NatWest/RBS IT problems: what to do if you've still got credit issues
Customers from all banks were affected by RBS and NatWest's IT problems in June. Here's what to do to sort out financial or credit issues this may have created for you, and how to get compensation if necessary.
In June, customers with savings accounts, current accounts and offset mortgages at Royal Bank of Scotland and its subsidiaries NatWest and Ulster Bank were affected by an IT glitch. Many salary payments or debt repayments were not processed on time. The glitch has had knock-on effects for weeks, due to a backlog of payments.
Other bank customers were also affected, as payments from customers with those accounts were not received. This has in turn caused them to miss payments.
If you bank with RBS Group
The RBS Group has confirmed that all of its customers who are charged fees or interest as a result will be fully refunded, and missed payments won't show up on your credit record.
However, you might also have been unable to make payments and therefore have lost out, such as by being unable to pay for pre-booked holiday travel or accommodation on time.
If you bank with the group and your bank won't reimburse all your losses, or correct your credit reports, you can complain to it. If you feel you're still being treated unfairly, you can complain to the free Financial Ombudsman Service (FOS), which can force your bank to compensate you and correct your credit record.
For more, read how to complain to the FOS.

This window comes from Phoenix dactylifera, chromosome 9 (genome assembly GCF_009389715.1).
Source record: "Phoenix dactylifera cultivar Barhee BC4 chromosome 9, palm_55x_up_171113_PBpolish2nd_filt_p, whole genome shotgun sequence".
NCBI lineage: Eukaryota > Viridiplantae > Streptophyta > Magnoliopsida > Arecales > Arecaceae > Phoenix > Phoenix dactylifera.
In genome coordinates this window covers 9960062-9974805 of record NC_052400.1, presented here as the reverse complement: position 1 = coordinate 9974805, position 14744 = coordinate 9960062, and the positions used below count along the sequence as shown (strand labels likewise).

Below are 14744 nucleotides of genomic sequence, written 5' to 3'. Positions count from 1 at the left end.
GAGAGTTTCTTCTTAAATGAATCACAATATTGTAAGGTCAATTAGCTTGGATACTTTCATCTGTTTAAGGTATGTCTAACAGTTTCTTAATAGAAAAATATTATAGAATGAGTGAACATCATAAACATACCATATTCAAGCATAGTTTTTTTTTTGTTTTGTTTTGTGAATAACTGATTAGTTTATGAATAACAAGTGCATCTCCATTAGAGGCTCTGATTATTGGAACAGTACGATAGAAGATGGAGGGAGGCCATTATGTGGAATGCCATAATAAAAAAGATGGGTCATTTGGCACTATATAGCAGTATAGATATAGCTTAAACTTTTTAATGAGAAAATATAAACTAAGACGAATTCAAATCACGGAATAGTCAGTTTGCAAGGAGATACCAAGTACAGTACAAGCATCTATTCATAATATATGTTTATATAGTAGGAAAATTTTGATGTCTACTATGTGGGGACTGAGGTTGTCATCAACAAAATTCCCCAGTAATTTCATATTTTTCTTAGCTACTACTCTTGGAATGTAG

If you bank elsewhere and were affected
Customers of other banks who didn't receive payments from people with RBS Group accounts, and as a result missed debt repayments or suffered other losses, should also check their credit reports.
The FOS has guidance stating that: “All the banks have pledged to help their customers who were affected by the RBS, NatWest and Ulster Bank computer problems.” However, some reports from readers show this “help” might just consist of an offer to let you apply for your bank's credit card or loans to tide you over.
The FOS has more tips on how to get compensation from these bank computer troubles, and what you can fairly expect to get.
Both the FOS and the Payments Council have recommended you keep notes of any contact you make with your bank, and keep any documentation and receipts as evidence.
New guidance on getting your credit reports
Equifax recently added its own tips too.
The credit reference agency suggests customers first look at statements to ensure payments have been made and contact the bank or lender if there has been a delay.
It said that if customers think they've been affected, they can claim a free look at their reports through their bank or building society, provided they do so before 31 October.
Neil Munroe, a director at Equifax, added that: “If they are still concerned that a delay might have affected their credit status they can also get a copy of their credit report. But it’s important to note that due to the way in which data is supplied it can take up to six to eight weeks for any payments on credit agreements from June to be shown on credit reports held by Equifax.”
This means that some missed payments may only be hitting your credit reports now. It could be worth waiting another week or so before checking them – or checking again if you checked too soon.
You can get a copy of your credit reports from the three agencies for just £2 each:
Or you can get a free trial with Experian via lovemoney.com.
More on current accounts: